Isoglide Spring

Steps and Procedures

Surgeon

BEFORE BONDING THE ISOGLIDE SPRING, PLEASE DISCUSS THE CASE WITH THE ORTHODONTIST TO DETERMINE WHERE THE SPRING CLAMP SHOULD BE ATTACHED TO GIVE THE DESIRED VECTOR OF FORCE.

Step 1 – Follow your normal procedure for exposing the impacted tooth, exposing as much of the facial surface of the clinical crown as possible.

Step 2 – Follow your normal bonding procedure to bond the bracket pad of the Isoglide spring to the tooth. BOND THE PAD WITHIN THE MOST GINGIVAL 1/3 OF THE FACIAL SURFACE OF THE IMPACTED TOOTH TO GIVE THE BEST CHANCE OF BRINGING THE TOOTH INTO THE MOUTH WITHOUT THE NEED TO REACTIVATE THE SPRING. WHEN PLACING ISOGLIDE, ORIENT THE DEVICE SO THAT THE BONDING PAD IS GINGIVAL AND THE CLAMP IS INCISAL ON THE TOOTH BEING BONDED. If the pad cannot be bonded ideally as described, bond the pad as gingivally as possible on the most ideal surface that is accessible.

Step 3 – Gently stretch the spring toward the desired attachment site on the arch wire. Place the clamp on the end of the spring around the wire at this site and fully crimp the clamp closed with a plier. IF YOU DO NOT WANT THE CLAMP TO SLIDE ON THE WIRE, CRUSH IT DOWN FIRMLY WITH A PLIER UNTIL IT CANNOT SLIDE.

Step 4 – Follow your normal procedure for closing the surgical site. The Isoglide spring can be used for both closed and open exposure techniques.

Orthodontist

PLEASE DETERMINE THE DIRECTION THAT YOU WANT THE SPRING FORCE APPLIED TO THE IMPACTED TOOTH AND RELAY SPECIFIC INSTRUCTIONS TO YOUR SURGEON AS TO WHERE THE SPRING CLAMP SHOULD BE ATTACHED TO DELIVER THAT DESIRED FORCE VECTOR.

To help make sure the Isoglide spring has maximum activation, the orthodontist should consider putting an incisal step-down of 3-4mm in the archwire at the site where the spring clamp will be attached BEFORE referring the patient for the exposure surgery. Also consider placing closed coil or rubber tubing at the attachment site of the clamp, as this will make it easier for the surgeon to crimp the clamp in place on the wire without it sliding. Again, if the orthodontist has a specific site to which he or she wants the spring clamp attached, please inform the surgeon of this prior to the exposure surgery.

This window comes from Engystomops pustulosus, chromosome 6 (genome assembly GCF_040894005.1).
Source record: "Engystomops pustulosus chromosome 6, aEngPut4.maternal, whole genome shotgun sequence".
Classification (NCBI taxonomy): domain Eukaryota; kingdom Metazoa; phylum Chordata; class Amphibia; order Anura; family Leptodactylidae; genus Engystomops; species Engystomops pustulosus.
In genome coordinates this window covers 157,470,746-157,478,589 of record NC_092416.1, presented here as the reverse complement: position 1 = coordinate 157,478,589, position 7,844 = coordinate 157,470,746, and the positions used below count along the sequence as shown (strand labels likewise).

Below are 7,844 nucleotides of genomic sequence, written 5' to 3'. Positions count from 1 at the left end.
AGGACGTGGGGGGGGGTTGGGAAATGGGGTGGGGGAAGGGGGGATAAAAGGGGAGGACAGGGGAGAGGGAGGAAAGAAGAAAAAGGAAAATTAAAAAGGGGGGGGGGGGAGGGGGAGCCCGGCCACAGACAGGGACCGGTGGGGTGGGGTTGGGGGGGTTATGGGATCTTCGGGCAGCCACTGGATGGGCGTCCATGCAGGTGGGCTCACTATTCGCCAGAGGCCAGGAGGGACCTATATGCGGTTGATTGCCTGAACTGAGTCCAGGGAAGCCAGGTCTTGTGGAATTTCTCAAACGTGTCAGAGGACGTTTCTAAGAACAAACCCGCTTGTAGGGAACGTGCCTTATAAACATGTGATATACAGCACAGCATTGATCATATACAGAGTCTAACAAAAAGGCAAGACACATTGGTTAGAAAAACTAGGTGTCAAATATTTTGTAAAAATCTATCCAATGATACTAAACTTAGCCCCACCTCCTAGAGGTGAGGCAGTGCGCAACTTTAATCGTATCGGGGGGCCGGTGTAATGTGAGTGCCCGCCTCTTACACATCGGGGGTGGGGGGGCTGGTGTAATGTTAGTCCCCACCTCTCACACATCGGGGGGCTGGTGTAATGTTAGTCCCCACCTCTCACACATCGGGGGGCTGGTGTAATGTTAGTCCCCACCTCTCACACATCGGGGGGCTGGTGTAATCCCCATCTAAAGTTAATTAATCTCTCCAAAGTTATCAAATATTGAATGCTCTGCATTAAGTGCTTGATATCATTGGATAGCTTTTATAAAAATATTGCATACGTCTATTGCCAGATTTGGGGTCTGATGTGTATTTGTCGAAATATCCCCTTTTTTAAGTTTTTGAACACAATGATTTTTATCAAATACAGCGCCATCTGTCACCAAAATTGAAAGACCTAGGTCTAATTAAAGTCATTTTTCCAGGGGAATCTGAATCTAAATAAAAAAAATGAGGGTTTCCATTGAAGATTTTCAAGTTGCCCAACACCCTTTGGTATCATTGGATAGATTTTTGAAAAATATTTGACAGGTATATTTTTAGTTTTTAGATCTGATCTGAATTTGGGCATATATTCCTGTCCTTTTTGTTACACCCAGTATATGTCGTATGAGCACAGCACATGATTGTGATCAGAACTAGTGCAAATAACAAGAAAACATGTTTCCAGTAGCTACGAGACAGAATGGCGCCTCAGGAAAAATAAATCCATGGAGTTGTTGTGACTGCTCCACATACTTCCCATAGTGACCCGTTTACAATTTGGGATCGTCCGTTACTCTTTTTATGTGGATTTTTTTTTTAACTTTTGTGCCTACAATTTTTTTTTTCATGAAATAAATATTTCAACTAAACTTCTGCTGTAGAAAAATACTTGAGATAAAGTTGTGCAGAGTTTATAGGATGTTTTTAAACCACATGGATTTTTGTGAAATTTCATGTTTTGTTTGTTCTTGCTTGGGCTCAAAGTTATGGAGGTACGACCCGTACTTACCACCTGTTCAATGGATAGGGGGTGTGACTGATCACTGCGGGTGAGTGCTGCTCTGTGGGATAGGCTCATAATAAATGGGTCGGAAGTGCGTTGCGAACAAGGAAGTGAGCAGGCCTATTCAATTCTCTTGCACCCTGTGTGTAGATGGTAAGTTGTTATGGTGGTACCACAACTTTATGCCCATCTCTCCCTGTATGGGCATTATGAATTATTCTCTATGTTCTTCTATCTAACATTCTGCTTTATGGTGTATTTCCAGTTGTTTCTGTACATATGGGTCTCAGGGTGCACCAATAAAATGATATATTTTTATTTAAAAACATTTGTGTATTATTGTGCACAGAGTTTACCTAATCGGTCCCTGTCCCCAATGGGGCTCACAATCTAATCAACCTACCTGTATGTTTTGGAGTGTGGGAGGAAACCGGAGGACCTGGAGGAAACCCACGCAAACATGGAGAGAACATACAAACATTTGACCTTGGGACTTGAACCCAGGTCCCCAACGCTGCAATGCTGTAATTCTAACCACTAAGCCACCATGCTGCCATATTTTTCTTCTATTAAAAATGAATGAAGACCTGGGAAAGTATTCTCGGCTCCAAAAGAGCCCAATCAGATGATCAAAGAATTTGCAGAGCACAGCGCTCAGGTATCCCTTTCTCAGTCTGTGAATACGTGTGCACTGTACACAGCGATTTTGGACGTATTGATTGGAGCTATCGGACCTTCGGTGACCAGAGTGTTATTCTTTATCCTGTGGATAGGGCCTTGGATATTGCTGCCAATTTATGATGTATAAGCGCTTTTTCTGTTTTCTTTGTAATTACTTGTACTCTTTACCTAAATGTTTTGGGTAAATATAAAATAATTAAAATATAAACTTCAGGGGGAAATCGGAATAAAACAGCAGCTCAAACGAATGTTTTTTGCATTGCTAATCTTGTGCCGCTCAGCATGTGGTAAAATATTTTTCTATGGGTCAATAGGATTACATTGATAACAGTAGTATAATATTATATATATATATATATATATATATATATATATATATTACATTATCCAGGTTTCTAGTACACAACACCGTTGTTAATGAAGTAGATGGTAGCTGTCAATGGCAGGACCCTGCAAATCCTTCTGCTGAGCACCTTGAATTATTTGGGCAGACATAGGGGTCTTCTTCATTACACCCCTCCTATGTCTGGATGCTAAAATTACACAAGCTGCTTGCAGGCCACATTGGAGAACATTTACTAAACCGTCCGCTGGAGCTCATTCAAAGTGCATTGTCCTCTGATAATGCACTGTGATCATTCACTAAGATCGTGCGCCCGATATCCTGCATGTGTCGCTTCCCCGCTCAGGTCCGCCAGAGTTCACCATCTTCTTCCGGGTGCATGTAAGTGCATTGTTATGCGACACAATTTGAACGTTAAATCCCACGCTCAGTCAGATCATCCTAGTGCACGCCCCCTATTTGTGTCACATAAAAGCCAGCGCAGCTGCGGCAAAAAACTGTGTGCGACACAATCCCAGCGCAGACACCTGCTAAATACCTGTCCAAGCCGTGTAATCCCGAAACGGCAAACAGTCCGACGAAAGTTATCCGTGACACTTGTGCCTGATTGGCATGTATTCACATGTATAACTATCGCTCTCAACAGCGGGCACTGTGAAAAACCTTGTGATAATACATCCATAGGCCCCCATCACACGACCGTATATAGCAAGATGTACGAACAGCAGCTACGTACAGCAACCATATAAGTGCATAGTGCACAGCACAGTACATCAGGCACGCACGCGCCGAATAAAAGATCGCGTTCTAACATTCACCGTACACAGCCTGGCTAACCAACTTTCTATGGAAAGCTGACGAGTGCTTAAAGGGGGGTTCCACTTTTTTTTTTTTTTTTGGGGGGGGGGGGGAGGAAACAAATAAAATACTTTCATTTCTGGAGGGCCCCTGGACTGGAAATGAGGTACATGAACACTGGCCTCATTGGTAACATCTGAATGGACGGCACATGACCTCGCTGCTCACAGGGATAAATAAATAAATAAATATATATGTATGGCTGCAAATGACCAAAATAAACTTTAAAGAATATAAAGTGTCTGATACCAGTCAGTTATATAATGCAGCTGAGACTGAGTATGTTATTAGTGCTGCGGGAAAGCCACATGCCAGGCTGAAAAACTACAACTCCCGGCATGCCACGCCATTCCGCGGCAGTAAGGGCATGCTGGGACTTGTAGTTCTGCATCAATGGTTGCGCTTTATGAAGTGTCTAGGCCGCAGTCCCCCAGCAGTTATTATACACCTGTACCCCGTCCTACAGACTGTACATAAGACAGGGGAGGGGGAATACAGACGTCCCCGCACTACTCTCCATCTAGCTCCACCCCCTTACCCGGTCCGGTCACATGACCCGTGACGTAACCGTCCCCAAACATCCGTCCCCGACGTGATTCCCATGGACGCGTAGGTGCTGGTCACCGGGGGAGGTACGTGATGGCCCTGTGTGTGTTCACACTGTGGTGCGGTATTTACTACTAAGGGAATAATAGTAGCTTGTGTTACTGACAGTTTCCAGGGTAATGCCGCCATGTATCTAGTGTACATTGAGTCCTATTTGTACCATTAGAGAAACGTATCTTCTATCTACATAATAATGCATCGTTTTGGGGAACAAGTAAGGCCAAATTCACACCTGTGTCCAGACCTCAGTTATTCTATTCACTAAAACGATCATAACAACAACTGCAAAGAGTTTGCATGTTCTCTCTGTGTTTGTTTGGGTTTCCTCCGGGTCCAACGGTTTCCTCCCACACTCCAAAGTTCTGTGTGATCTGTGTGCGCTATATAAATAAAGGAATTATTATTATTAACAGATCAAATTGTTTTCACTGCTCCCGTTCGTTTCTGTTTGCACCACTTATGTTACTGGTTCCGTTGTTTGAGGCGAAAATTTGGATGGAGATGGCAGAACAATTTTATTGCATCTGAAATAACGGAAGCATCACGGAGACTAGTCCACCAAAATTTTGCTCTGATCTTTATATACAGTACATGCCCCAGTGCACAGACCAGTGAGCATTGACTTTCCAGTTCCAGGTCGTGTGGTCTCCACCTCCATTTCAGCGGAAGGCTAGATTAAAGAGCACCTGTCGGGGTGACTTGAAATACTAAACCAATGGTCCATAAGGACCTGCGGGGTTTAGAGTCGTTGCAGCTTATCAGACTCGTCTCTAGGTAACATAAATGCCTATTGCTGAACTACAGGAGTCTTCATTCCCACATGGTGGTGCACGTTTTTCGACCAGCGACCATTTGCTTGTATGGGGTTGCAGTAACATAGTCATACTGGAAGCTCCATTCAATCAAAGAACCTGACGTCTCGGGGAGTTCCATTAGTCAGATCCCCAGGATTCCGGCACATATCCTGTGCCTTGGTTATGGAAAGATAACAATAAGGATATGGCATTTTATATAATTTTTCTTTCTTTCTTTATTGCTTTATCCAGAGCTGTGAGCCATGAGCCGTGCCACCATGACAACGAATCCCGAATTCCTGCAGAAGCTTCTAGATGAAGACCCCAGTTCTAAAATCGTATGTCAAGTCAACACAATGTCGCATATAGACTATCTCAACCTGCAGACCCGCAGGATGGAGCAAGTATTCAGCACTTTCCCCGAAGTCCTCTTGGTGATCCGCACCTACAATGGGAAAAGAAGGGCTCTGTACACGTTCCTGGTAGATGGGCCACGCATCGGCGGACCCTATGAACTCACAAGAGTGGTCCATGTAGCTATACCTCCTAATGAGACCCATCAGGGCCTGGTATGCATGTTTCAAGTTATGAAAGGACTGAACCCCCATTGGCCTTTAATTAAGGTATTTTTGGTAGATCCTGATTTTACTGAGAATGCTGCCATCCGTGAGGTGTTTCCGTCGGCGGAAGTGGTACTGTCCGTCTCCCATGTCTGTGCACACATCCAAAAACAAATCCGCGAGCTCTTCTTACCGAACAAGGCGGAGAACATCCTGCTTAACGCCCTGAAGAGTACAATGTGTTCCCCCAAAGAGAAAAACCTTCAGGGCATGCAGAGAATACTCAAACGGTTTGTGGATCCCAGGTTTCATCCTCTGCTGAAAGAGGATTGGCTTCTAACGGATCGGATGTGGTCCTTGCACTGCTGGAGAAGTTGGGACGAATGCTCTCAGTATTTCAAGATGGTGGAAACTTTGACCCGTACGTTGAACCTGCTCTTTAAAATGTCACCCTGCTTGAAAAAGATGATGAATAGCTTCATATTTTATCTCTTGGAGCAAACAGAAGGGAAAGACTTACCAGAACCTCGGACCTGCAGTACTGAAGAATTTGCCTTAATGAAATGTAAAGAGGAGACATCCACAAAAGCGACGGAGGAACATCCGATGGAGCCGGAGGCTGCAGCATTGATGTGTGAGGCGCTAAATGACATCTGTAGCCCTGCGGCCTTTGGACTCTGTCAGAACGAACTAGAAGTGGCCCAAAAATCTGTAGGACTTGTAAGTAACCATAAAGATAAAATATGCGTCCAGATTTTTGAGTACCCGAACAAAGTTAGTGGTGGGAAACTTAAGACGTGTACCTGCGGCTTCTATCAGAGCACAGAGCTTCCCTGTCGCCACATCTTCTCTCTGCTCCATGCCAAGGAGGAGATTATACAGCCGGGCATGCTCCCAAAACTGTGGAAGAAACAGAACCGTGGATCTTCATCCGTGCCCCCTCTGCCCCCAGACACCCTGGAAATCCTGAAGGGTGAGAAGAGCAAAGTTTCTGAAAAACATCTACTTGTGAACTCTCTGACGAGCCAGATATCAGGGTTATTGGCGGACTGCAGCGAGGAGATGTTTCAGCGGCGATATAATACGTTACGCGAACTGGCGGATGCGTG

CLOSED EXPOSURE: When the patient returns for the first orthodontic visit after the impacted tooth has been exposed, the Isoglide spring will already be actively stretched, coming out of the gingiva, and clamped to the arch wire at the desired location by the surgeon. As long as the spring is open and active, there is nothing to be done until the tooth erupts through the gingival tissue and appears in the mouth, at which point the spring may be removed and a normal orthodontic bracket placed.

OPEN EXPOSURE: The Isoglide spring can be bonded to the exposed tooth whenever the orthodontist desires to do so after the open exposure has been completed.

Spring Reactivation

In the unlikely event that the Isoglide spring becomes “bottomed out” and is no longer stretched and active, and the tooth has not yet erupted through the gingiva, the spring will need to be reactivated.

To reactivate the Isoglide spring, follow the following procedure:

Step 1 – Clamp a hemostat tightly on the spring very close to the attachment point where it is clamped on the arch wire.

Step 2 – Using a ligature cutter, cut the spring between the hemostat and the clamp on the arch wire so that the spring is free and no longer attached so the arch wire. BE CAREFUL NOT TO LET GO OF THE SPRING FROM THE HEMOSTAT. DOING SO MAY ALLOW THE SPRING TO RETRACT BACK UP INTO THE GINGIVA, REQUIRING AN ADDITIONAL SURGERY TO REEXPOSE THE TOOTH.

Step 3 – Gently stretch the spring to reactivate it, slowly pulling the spring down out of the gingiva if using a closed eruption technique. Lay the stretched spring across the arch wire at the desired attachment site.

Step 4 – Using a ligature tie, TIGHTLY tie the spring to the arch wire to secure it in place.

Step 5 – Use a ligature cutter to clip off most of the excess spring extending beyond the new tie point. Be sure to leave about 2mm of spring extending beyond the new tie point to avoid the spring unwinding and slipping off the wire.

Make the switch to Isoglide today for bringing in impacted teeth—both you and your patients will be glad you did!